As a young woman, Swati’s best friend, Bunny, was forced to give up on her basic dream of marrying a man she loved because ‘marrying for love’ is not an option on the table for women, nor does anyone expect women to have a choice in the selection of their life partner.
Decades later, as a matriarch herself, Bunny blames her daughter-in-law for leaving her lying and cheating son and paints her as the home breaker. She talks openly about the expectation that women must stay with their husbands and keep up the charade of a happy married life even when the man has left no love or loyalty in the marriage.
Dhruv expects his mother to be only a mother and refuses to see her as a complete person – with hopes and wishes, desires and dreams.
His expectation of Rachel is also to mould herself into the straitjacket of a dutiful wife, who demands nothing from her husband and seeks his permission and approval on every minor decision she makes about her own life.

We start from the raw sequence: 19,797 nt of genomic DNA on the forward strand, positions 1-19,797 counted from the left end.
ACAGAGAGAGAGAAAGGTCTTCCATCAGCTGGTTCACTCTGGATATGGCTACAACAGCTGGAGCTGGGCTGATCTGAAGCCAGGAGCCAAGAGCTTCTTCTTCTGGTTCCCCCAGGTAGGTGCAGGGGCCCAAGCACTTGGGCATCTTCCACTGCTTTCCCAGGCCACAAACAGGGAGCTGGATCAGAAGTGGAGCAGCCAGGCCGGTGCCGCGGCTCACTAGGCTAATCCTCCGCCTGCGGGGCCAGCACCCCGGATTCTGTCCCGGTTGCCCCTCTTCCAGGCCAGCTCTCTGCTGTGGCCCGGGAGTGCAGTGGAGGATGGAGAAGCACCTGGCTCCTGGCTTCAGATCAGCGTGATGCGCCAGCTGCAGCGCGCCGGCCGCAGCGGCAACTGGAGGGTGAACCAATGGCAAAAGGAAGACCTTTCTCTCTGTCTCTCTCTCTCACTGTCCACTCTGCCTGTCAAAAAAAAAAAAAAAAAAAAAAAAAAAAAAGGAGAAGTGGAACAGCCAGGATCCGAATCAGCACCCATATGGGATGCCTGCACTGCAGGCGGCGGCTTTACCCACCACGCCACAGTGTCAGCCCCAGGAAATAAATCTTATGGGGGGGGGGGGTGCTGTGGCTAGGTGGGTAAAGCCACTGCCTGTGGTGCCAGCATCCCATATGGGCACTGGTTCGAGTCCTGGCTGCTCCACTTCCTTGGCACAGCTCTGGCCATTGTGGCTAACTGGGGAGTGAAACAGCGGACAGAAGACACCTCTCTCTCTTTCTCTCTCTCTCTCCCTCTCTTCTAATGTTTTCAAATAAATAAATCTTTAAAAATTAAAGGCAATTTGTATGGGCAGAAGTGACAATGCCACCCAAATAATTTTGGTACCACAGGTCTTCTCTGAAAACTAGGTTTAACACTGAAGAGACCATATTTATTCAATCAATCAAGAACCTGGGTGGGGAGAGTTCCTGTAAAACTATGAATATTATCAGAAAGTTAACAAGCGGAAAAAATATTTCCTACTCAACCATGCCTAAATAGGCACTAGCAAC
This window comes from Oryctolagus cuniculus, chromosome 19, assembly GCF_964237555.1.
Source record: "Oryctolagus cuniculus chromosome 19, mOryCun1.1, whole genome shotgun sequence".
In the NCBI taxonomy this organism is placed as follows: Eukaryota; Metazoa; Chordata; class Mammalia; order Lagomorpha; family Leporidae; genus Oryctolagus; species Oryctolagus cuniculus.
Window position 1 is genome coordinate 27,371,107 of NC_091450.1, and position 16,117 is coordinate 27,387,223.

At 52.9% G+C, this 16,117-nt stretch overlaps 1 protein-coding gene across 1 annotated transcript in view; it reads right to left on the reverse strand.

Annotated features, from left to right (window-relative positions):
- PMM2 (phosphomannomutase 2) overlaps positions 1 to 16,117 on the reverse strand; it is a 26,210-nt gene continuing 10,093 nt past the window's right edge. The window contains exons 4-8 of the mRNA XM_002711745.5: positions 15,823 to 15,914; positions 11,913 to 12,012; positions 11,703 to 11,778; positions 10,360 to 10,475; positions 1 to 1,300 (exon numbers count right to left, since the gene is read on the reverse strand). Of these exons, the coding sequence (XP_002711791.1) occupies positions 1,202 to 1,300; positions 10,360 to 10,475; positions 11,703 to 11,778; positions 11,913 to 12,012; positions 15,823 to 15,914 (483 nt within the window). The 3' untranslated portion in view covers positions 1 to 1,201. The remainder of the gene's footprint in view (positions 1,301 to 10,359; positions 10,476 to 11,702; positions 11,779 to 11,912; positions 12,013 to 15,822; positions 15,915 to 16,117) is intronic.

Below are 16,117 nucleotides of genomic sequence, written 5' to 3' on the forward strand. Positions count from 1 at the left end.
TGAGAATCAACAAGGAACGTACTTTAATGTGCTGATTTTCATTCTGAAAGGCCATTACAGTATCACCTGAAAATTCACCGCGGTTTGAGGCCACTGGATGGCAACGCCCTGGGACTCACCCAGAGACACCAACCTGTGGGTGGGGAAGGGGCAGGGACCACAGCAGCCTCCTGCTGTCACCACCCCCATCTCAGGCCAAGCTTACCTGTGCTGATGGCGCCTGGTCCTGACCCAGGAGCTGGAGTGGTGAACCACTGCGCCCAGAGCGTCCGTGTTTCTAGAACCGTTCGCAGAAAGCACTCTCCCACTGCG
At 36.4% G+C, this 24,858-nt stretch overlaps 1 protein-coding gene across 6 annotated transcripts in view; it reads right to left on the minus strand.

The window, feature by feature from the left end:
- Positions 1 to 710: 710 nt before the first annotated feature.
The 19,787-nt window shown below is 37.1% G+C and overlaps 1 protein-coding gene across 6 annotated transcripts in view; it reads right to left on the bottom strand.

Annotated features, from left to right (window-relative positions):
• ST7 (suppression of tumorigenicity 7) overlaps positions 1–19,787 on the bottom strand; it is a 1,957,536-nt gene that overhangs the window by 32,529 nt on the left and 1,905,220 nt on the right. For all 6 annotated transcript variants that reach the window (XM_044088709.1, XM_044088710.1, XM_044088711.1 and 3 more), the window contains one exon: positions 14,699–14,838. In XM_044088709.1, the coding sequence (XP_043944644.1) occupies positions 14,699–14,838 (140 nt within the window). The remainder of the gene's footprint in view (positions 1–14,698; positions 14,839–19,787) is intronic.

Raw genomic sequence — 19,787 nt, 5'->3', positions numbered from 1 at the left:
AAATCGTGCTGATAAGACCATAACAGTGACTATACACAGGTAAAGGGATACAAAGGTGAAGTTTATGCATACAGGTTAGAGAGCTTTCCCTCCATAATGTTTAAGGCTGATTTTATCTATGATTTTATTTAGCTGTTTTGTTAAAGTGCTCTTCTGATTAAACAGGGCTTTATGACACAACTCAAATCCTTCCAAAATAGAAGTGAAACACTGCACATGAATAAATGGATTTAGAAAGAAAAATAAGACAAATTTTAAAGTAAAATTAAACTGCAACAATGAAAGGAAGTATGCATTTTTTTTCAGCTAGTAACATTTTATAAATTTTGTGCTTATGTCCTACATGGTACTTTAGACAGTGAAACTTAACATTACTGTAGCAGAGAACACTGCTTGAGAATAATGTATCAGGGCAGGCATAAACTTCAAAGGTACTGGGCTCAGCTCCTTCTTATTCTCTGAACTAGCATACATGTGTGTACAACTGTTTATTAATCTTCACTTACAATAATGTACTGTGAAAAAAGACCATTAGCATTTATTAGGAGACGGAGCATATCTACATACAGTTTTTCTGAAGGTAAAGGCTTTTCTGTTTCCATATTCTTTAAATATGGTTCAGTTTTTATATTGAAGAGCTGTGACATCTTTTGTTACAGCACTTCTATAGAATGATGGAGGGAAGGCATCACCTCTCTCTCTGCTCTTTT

Dhruv’s father, for his part, tries to coax Swati to come back to him – not because he loves her or misses her, but because he expects her to fulfil her holy matrimonial duty of serving him till death do them part.
Mother Land is the story of these expectations we have from women, and the different standards men and women are held to in a patriarchal marriage. Rachel and Swati’s cultural differences offer a stark illustration of how alien and unreasonable societal expectations from women in India are when seen from the lens of a relatively more progressive society.